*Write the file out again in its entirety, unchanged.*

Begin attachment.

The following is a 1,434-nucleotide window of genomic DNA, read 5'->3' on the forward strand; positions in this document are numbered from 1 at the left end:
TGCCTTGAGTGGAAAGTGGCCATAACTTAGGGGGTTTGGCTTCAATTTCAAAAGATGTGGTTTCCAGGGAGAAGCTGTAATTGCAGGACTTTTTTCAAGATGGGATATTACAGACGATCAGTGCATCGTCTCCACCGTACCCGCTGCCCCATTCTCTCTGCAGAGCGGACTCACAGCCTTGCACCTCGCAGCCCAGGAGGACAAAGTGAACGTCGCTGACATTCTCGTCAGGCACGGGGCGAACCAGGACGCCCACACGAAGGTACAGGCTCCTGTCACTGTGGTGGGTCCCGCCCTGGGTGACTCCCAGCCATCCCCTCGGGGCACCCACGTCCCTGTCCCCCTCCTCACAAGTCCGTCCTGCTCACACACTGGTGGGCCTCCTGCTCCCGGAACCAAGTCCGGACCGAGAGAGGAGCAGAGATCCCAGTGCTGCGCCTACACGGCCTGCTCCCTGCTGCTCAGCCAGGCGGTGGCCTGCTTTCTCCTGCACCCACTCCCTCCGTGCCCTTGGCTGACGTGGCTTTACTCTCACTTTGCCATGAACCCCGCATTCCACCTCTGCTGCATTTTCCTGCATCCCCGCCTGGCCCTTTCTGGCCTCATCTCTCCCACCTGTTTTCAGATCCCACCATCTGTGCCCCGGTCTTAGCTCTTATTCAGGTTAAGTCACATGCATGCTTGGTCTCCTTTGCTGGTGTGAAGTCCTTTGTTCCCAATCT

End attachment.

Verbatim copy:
The following is a 1,434-nucleotide window of genomic DNA, read 5'->3' on the forward strand; positions in this document are numbered from 1 at the left end:
TGCCTTGAGTGGAAAGTGGCCATAACTTAGGGGGTTTGGCTTCAATTTCAAAAGATGTGGTTTCCAGGGAGAAGCTGTAATTGCAGGACTTTTTTCAAGATGGGATATTACAGACGATCAGTGCATCGTCTCCACCGTACCCGCTGCCCCATTCTCTCTGCAGAGCGGACTCACAGCCTTGCACCTCGCAGCCCAGGAGGACAAAGTGAACGTCGCTGACATTCTCGTCAGGCACGGGGCGAACCAGGACGCCCACACGAAGGTACAGGCTCCTGTCACTGTGGTGGGTCCCGCCCTGGGTGACTCCCAGCCATCCCCTCGGGGCACCCACGTCCCTGTCCCCCTCCTCACAAGTCCGTCCTGCTCACACACTGGTGGGCCTCCTGCTCCCGGAACCAAGTCCGGACCGAGAGAGGAGCAGAGATCCCAGTGCTGCGCCTACACGGCCTGCTCCCTGCTGCTCAGCCAGGCGGTGGCCTGCTTTCTCCTGCACCCACTCCCTCCGTGCCCTTGGCTGACGTGGCTTTACTCTCACTTTGCCATGAACCCCGCATTCCACCTCTGCTGCATTTTCCTGCATCCCCGCCTGGCCCTTTCTGGCCTCATCTCTCCCACCTGTTTTCAGATCCCACCATCTGTGCCCCGGTCTTAGCTCTTATTCAGGTTAAGTCACATGCATGCTTGGTCTCCTTTGCTGGTGTGAAGTCCTTTGTTCCCAATCT